David Domenici is creating a broad system of supports to give high-risk urban youth the educational, economic, and emotional tools they need for success.
The New Idea
David is fashioning a new approach to improve opportunities for the most at-risk minority youth in the U.S.–young people who are in jail or have dropped out of school or both. In 1997, he founded the See Forever Foundation and launched the Maya Angelou Charter School–arguably the first charter school to recruit kids from jails, drop-out programs, foster care, and other institutions and venues at the bottom of the social ladder. The three major institutions in society today–the educational system, the juvenile corrections system, and the job market–consistently fail these young people. The Maya Angelou Charter School provides a comprehensive approach that includes academics, job training, and counseling in an attempt to fill the cracks left by institutional failure. Students at Maya Angelou must adhere to a rigorous academic schedule focused on mastery of basic skills and technology, attend group and individual counseling sessions with the school social worker or psychologist, and work four to six hours a week at one of the schools' two businesses.
Beyond providing excellent education to young people society has already labeled failures, David's program aims to change the perception that formerly incarcerated youth or school dropouts are "lost" and therefore incapable of success. First, he demonstrates success by educating, graduating, and sending to college the very youth who are deemed unlikely to succeed. Second, he advocates for the spread of his educational model by negotiating with both the D.C. Public Charter School Board and government agencies to expand the program to five schools within the D.C. metro area. Finally, See Forever is launching a new outreach and advocacy campaign using the media and major public and private institutions to broadcast messages about alternative educational models.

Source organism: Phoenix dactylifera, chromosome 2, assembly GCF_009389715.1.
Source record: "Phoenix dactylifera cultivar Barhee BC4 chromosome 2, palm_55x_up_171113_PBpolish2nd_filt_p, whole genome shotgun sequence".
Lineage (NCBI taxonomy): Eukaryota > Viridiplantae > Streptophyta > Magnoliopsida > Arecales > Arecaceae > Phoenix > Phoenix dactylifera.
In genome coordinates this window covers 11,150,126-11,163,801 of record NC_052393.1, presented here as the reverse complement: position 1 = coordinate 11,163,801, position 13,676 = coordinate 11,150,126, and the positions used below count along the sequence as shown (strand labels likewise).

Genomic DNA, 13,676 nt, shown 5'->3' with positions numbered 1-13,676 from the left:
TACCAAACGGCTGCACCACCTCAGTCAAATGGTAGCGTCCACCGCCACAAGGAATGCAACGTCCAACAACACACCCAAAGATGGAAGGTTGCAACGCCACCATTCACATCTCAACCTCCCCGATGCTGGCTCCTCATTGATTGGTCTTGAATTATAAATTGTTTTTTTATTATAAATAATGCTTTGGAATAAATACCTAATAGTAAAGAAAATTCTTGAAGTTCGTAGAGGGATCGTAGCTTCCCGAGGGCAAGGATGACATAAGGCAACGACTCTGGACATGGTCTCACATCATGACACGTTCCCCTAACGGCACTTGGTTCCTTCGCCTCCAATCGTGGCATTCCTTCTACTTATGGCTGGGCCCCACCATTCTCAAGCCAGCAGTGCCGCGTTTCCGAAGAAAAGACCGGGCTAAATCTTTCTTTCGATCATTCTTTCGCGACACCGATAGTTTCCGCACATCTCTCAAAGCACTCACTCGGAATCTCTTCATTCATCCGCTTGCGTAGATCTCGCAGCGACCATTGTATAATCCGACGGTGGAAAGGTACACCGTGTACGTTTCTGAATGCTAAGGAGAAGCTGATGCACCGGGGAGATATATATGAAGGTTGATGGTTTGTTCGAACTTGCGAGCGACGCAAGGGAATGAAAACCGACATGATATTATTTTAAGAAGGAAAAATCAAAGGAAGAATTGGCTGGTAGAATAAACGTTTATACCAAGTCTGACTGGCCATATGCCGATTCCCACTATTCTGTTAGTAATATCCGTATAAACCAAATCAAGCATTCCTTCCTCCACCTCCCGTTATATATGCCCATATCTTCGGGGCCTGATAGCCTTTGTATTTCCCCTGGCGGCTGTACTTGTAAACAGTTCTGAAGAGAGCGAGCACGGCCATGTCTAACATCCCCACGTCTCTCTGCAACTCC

To break the cycle of poverty and recidivism for inner-city youth, fundamental changes must be made in four systems directly related to the success of these young people: educational systems, child welfare systems, juvenile corrections, and the job market. The linkages between these systems are key to understanding the root causes of poverty and hopelessness.
The need for reform in urban public schools is clear, but meaningful change has been slow for a variety of reasons. Most importantly, those who can afford it often leave cities or send their children to private schools, while the impoverished remain in public schools. The middle class–left to bear the greatest tax burden–is unlikely to have the wherewithal to meet the tax obligation required to build quality schools for all children. The political will necessary for such extensive reform is not there. "Not only do urban public schools have to contend with monetary and teacher shortages, but in order for students to learn, schools must overcome the tremendous strain poverty puts on its students. Many come to school without pencils or paper; many are hungry or sick; for many, their home life is so stressful that they are too preoccupied for real learning to occur." An observer of urban education wrote, "Education used to be the poor child's ticket out of the slums. Now it's part of the system that traps people in the underclass."